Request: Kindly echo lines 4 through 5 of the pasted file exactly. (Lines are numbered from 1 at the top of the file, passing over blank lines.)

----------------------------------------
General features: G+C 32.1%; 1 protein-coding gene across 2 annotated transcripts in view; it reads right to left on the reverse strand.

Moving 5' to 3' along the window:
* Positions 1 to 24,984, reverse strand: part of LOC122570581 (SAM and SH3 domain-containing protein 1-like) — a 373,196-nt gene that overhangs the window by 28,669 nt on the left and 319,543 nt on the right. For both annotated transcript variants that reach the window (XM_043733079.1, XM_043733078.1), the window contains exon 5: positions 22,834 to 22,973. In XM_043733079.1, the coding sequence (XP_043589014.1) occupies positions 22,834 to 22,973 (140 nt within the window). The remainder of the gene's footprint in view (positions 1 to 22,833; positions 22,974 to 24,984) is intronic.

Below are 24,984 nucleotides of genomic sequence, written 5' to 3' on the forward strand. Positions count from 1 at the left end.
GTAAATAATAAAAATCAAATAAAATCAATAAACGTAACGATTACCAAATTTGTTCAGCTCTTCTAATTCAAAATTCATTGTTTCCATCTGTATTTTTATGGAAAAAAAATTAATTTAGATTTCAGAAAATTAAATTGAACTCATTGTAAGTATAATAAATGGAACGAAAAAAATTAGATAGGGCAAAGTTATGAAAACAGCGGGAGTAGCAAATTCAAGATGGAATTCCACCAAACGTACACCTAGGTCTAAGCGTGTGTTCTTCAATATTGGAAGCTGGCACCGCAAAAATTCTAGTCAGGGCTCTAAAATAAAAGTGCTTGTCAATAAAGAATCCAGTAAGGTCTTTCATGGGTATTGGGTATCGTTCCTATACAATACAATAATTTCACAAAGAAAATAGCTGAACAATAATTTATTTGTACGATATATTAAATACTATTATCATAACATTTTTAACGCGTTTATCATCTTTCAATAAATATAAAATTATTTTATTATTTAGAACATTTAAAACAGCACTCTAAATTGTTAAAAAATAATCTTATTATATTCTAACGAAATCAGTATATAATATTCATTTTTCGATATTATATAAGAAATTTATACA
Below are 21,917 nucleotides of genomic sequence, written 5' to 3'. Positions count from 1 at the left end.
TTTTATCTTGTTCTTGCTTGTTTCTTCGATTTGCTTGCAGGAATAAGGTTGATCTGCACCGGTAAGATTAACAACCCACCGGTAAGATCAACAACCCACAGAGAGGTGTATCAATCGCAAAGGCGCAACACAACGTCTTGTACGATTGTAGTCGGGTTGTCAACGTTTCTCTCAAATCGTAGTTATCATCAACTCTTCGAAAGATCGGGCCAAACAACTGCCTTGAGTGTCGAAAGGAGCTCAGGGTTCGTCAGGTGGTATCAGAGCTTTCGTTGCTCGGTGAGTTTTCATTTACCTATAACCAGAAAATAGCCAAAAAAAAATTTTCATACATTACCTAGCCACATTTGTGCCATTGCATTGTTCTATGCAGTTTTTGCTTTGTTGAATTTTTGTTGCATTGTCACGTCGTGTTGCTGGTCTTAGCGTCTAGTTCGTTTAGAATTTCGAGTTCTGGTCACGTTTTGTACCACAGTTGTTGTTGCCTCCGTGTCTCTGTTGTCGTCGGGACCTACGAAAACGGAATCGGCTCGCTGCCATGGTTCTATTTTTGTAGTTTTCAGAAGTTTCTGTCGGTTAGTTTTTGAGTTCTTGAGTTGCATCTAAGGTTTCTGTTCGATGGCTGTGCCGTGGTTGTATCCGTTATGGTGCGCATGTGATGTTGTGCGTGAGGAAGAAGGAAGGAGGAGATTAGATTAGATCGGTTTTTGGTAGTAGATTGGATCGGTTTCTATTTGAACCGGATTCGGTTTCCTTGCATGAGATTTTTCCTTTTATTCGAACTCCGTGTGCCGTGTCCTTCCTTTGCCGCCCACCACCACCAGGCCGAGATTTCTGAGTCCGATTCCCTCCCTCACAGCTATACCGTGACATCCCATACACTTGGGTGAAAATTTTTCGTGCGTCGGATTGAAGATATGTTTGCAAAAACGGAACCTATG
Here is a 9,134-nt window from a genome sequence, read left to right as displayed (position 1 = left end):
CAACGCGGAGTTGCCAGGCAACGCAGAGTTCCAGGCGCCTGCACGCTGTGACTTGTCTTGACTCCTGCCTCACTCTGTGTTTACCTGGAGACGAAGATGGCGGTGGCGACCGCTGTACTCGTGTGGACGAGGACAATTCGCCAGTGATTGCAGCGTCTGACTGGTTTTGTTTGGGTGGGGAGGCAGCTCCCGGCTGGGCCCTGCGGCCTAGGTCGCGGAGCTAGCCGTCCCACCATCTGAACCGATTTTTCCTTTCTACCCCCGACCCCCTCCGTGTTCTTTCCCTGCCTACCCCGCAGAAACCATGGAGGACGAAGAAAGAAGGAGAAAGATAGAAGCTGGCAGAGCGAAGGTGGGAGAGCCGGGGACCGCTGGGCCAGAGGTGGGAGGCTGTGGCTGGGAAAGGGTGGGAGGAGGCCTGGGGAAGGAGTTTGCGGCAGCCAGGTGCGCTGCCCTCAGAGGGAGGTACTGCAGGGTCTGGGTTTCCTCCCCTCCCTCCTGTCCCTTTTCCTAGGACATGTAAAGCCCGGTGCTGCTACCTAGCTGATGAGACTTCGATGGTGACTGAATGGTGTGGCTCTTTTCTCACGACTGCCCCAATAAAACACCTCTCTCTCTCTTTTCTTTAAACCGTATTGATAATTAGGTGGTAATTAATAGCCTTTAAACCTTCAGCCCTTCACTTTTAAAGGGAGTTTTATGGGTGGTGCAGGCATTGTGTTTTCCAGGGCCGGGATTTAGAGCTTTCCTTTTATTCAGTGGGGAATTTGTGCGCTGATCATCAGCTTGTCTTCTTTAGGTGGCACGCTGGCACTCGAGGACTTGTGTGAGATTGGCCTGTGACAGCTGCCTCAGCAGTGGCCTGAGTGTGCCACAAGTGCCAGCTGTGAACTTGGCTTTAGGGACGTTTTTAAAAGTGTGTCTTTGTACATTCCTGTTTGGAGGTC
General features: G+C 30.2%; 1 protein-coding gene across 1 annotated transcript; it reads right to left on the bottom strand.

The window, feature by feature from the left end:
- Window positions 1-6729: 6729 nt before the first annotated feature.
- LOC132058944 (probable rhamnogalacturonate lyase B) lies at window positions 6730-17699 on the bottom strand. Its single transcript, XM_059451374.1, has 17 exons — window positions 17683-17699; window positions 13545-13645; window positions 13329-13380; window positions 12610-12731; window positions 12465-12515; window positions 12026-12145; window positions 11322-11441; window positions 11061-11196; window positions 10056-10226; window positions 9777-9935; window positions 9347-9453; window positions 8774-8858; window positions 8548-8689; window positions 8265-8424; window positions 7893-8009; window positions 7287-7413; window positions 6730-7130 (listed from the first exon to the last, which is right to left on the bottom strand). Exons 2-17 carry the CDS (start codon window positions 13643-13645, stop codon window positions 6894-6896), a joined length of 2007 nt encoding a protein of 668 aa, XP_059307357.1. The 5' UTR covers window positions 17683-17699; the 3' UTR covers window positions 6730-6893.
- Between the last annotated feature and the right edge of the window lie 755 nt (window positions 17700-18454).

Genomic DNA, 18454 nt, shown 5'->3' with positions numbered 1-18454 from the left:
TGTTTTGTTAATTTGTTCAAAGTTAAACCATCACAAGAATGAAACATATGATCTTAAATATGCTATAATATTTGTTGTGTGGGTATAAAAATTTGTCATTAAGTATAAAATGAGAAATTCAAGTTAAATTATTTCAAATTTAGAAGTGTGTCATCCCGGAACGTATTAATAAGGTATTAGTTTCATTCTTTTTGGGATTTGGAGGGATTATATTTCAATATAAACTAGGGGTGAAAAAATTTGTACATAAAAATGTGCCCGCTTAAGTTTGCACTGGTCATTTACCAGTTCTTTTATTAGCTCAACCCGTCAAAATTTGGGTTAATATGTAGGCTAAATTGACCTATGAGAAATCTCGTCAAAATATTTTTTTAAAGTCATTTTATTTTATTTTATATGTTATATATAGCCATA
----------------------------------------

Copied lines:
Below are 24,984 nucleotides of genomic sequence, written 5' to 3' on the forward strand. Positions count from 1 at the left end.
GTAAATAATAAAAATCAAATAAAATCAATAAACGTAACGATTACCAAATTTGTTCAGCTCTTCTAATTCAAAATTCATTGTTTCCATCTGTATTTTTATGGAAAAAAAATTAATTTAGATTTCAGAAAATTAAATTGAACTCATTGTAAGTATAATAAATGGAACGAAAAAAATTAGATAGGGCAAAGTTATGAAAACAGCGGGAGTAGCAAATTCAAGATGGAATTCCACCAAACGTACACCTAGGTCTAAGCGTGTGTTCTTCAATATTGGAAGCTGGCACCGCAAAAATTCTAGTCAGGGCTCTAAAATAAAAGTGCTTGTCAATAAAGAATCCAGTAAGGTCTTTCATGGGTATTGGGTATCGTTCCTATACAATACAATAATTTCACAAAGAAAATAGCTGAACAATAATTTATTTGTACGATATATTAAATACTATTATCATAACATTTTTAACGCGTTTATCATCTTTCAATAAATATAAAATTATTTTATTATTTAGAACATTTAAAACAGCACTCTAAATTGTTAAAAAATAATCTTATTATATTCTAACGAAATCAGTATATAATATTCATTTTTCGATATTATATAAGAAATTTATACA